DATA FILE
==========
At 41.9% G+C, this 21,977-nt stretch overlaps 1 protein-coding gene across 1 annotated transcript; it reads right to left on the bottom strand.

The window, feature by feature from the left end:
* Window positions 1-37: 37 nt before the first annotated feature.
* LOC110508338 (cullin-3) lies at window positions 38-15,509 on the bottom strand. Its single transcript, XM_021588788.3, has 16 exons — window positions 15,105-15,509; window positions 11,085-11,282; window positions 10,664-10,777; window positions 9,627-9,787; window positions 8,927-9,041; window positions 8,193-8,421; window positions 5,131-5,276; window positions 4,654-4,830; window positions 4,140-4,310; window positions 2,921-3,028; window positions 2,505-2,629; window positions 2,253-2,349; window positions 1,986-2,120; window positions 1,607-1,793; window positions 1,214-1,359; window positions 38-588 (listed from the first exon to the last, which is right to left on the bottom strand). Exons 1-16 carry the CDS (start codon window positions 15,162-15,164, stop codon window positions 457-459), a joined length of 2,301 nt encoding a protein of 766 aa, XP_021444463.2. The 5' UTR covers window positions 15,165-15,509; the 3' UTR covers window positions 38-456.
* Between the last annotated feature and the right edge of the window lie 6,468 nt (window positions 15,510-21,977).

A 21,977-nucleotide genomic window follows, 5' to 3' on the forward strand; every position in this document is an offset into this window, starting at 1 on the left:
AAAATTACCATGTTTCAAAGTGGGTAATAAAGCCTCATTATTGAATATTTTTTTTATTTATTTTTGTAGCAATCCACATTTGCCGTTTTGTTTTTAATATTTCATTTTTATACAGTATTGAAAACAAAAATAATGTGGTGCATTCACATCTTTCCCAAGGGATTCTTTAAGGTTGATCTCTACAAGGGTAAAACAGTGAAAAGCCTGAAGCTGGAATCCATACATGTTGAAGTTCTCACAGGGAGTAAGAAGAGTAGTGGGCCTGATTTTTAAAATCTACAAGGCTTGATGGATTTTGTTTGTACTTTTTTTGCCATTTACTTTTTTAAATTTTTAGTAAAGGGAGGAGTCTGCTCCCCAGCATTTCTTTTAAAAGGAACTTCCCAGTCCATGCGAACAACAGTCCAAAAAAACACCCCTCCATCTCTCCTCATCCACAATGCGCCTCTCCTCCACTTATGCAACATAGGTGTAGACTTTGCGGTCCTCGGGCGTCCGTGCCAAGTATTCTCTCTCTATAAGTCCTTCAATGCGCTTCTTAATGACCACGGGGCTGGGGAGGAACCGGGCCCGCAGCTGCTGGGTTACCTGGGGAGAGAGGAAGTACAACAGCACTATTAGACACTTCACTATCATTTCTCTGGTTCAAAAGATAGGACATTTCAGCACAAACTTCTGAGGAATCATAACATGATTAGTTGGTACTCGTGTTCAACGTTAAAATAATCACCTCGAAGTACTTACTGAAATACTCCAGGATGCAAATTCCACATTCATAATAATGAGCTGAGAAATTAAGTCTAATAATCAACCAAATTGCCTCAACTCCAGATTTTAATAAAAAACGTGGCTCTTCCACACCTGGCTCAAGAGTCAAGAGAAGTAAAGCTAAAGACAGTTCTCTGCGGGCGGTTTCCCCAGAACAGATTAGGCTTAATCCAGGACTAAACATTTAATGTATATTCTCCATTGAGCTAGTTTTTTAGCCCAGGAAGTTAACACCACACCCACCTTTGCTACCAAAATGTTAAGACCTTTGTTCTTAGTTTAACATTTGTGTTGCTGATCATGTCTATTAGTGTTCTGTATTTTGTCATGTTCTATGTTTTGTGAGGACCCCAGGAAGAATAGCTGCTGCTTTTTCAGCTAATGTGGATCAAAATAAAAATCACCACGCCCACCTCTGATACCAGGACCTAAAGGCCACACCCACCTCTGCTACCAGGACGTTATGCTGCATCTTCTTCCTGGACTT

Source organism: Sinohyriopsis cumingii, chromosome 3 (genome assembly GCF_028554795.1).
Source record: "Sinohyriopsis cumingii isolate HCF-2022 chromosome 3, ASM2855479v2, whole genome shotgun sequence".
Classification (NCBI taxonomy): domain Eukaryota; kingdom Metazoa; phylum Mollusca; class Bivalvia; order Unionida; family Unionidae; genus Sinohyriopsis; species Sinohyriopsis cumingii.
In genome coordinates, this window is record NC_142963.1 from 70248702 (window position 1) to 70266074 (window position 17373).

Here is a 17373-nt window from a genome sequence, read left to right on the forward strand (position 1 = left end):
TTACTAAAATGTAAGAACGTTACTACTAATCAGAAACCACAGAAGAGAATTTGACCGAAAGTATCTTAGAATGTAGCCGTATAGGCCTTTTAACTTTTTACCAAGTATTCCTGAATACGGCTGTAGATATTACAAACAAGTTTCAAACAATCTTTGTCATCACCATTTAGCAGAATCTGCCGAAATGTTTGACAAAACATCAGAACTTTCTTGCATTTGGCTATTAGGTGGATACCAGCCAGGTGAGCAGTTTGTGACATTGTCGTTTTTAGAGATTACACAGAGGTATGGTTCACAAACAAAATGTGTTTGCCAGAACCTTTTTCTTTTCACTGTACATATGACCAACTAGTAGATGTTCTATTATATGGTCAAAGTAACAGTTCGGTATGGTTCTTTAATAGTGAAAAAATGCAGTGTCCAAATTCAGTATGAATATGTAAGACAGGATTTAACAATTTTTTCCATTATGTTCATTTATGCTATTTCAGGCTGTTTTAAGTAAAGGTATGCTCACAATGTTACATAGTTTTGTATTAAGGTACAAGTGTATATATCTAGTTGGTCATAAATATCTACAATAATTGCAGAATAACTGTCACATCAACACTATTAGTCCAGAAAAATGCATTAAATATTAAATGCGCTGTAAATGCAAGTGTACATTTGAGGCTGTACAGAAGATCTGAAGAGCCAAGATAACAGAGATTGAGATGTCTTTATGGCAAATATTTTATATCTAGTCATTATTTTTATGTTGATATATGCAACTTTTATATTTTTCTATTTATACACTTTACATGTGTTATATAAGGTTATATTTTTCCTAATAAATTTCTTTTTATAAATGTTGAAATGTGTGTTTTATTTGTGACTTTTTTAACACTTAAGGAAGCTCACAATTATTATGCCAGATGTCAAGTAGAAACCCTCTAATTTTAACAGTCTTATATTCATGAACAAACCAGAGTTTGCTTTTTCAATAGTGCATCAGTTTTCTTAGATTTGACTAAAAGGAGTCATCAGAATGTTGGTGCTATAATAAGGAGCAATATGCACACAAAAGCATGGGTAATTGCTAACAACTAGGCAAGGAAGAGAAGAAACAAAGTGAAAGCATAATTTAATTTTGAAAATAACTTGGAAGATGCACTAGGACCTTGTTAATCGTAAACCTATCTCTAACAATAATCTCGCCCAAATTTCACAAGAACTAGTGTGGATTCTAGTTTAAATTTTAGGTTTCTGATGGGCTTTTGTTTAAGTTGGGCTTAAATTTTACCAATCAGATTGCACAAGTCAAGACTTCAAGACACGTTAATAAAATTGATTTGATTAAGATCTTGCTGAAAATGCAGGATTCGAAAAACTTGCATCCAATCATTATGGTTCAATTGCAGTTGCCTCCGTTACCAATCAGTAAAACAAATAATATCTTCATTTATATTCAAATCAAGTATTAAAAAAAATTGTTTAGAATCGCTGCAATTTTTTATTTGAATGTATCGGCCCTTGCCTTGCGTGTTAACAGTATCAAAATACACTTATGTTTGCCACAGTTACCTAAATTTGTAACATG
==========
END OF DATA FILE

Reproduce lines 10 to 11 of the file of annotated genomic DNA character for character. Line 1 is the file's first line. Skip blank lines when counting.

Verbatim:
Classification (NCBI taxonomy): domain Eukaryota; kingdom Metazoa; phylum Mollusca; class Bivalvia; order Unionida; family Unionidae; genus Sinohyriopsis; species Sinohyriopsis cumingii.
In genome coordinates, this window is record NC_142963.1 from 70248702 (window position 1) to 70266074 (window position 17373).